The Effects of Drinking Alcohol
Alcohol also known as ethanol contains high amounts of intoxicating supplements that are very dangerous to the body. If consumed in high amounts or at a young age, it can severely damage parts of the body such as the liver, brain, and it can eventually lead to death. If people are not careful they can become addicted to alcohol, due to it being classified as a drug. Most young adults, aging from fifteen to twenty, do not take their first drink out of their own free-will but from peer pressure.
Blood in the body has to go through the liver before circulating throughout the rest of the body. Therefore, consuming a large amount of alcohol over a period of time can lead to three different types of liver conditions: fatty liver, hepatitis, and cirrhosis. Fatty liver is a build-up of fat within the liver cells that occurs from drinking alcohol heavily, but can simply be reversed by lowering the amount of intake. Fatty liver is not serious but if the right precautions are not taken, hepatitis can develop. Hepatitis is the inflammation of the liver, which can leave a person feeling sick, have confusion, go into a coma, bleeding into other organs, and cause jaundice (yellowing of the skin). Cirrhosis, the worst of the conditions, is where normal liver tissue is replaced with scar tissue. The scar tissue affects the normal structure and regrowth of liver cells, is irreversible, and can be fatal.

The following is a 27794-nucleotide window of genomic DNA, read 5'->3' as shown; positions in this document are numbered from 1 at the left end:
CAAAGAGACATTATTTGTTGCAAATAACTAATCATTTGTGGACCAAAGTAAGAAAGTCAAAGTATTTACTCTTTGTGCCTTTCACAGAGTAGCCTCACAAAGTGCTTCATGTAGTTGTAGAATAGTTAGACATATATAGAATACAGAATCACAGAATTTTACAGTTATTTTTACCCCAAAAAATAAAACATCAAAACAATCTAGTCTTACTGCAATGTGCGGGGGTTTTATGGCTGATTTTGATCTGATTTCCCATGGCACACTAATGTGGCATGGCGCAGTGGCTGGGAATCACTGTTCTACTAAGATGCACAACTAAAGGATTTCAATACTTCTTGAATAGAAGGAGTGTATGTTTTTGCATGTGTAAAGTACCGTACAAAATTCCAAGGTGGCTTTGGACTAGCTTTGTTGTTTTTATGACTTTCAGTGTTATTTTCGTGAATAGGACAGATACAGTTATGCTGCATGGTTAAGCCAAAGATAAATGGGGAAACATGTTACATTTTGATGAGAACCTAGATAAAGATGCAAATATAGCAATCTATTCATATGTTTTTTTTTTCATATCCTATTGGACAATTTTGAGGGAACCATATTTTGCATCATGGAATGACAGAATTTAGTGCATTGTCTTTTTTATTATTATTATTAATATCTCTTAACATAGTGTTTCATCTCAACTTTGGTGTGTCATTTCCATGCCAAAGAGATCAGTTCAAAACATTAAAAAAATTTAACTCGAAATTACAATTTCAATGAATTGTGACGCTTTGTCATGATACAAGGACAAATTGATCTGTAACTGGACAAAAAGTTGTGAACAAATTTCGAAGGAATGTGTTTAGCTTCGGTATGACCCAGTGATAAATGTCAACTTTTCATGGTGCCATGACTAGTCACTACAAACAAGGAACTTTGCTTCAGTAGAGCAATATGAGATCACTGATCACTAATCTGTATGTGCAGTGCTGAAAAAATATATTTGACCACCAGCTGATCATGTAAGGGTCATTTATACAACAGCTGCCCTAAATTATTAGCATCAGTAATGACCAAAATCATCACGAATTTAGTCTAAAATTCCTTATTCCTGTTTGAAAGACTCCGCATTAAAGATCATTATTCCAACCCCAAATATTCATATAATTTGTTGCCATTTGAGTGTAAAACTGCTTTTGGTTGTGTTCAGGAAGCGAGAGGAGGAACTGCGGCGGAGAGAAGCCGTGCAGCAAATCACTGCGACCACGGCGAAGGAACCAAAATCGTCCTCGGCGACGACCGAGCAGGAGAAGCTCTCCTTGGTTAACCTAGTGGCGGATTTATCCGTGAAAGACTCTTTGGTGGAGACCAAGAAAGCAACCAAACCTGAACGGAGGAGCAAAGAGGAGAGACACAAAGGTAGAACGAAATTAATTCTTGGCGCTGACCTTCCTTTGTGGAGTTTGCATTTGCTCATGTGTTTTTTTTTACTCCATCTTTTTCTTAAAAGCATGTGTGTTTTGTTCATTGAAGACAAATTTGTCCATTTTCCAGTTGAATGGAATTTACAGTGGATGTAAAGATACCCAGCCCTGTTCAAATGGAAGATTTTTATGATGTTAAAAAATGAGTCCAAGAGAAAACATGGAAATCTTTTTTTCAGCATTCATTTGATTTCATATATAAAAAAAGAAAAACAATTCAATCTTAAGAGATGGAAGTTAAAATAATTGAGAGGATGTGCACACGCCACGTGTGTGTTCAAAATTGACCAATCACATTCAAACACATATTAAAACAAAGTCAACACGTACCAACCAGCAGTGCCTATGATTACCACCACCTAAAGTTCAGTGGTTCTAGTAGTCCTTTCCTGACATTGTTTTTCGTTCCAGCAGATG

Alcohol has many short-term affects and a few long-term effects on a person’s brain. A few short term affects include: difficulty walking, slowed reaction time, slurred speech, blurred vision, and impaired memory. These are usually noticeable after a few drinks and can easily be resolved when the drinking stops. On the other hand, the long term effects on the brain handicap an individual even after they have sobered up. A few factors that can determine the extent of what alcohol can do to the brain are: a person’s age, gender, general...
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